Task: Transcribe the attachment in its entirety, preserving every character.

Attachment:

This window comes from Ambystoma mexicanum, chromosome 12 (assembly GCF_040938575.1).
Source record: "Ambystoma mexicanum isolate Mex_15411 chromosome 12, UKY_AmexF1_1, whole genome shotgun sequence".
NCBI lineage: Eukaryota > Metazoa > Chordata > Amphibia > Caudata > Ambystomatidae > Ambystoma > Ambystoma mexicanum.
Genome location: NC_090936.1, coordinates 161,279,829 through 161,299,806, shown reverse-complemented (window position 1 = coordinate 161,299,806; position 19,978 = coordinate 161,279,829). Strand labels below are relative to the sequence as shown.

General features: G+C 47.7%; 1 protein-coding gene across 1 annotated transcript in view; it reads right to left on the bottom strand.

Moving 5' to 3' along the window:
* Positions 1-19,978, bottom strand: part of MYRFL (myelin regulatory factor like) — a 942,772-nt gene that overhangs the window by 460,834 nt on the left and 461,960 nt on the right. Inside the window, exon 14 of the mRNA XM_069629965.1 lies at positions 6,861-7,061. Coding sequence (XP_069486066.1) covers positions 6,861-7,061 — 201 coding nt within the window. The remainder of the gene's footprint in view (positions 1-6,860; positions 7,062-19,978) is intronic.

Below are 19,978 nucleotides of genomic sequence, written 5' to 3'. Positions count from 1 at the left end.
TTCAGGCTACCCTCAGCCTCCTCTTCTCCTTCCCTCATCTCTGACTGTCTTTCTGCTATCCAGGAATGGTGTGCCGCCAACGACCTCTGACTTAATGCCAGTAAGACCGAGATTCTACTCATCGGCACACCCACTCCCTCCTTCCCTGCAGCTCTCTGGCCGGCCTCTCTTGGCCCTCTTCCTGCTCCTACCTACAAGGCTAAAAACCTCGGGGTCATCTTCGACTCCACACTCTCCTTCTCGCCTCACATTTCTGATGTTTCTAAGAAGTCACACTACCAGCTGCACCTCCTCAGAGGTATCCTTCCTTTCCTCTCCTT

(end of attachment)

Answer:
This window comes from Ambystoma mexicanum, chromosome 12 (assembly GCF_040938575.1).
Source record: "Ambystoma mexicanum isolate Mex_15411 chromosome 12, UKY_AmexF1_1, whole genome shotgun sequence".
NCBI lineage: Eukaryota > Metazoa > Chordata > Amphibia > Caudata > Ambystomatidae > Ambystoma > Ambystoma mexicanum.
Genome location: NC_090936.1, coordinates 161,279,829 through 161,299,806, shown reverse-complemented (window position 1 = coordinate 161,299,806; position 19,978 = coordinate 161,279,829). Strand labels below are relative to the sequence as shown.

General features: G+C 47.7%; 1 protein-coding gene across 1 annotated transcript in view; it reads right to left on the bottom strand.

Moving 5' to 3' along the window:
* Positions 1-19,978, bottom strand: part of MYRFL (myelin regulatory factor like) — a 942,772-nt gene that overhangs the window by 460,834 nt on the left and 461,960 nt on the right. Inside the window, exon 14 of the mRNA XM_069629965.1 lies at positions 6,861-7,061. Coding sequence (XP_069486066.1) covers positions 6,861-7,061 — 201 coding nt within the window. The remainder of the gene's footprint in view (positions 1-6,860; positions 7,062-19,978) is intronic.

Below are 19,978 nucleotides of genomic sequence, written 5' to 3'. Positions count from 1 at the left end.
TTCAGGCTACCCTCAGCCTCCTCTTCTCCTTCCCTCATCTCTGACTGTCTTTCTGCTATCCAGGAATGGTGTGCCGCCAACGACCTCTGACTTAATGCCAGTAAGACCGAGATTCTACTCATCGGCACACCCACTCCCTCCTTCCCTGCAGCTCTCTGGCCGGCCTCTCTTGGCCCTCTTCCTGCTCCTACCTACAAGGCTAAAAACCTCGGGGTCATCTTCGACTCCACACTCTCCTTCTCGCCTCACATTTCTGATGTTTCTAAGAAGTCACACTACCAGCTGCACCTCCTCAGAGGTATCCTTCCTTTCCTCTCCTT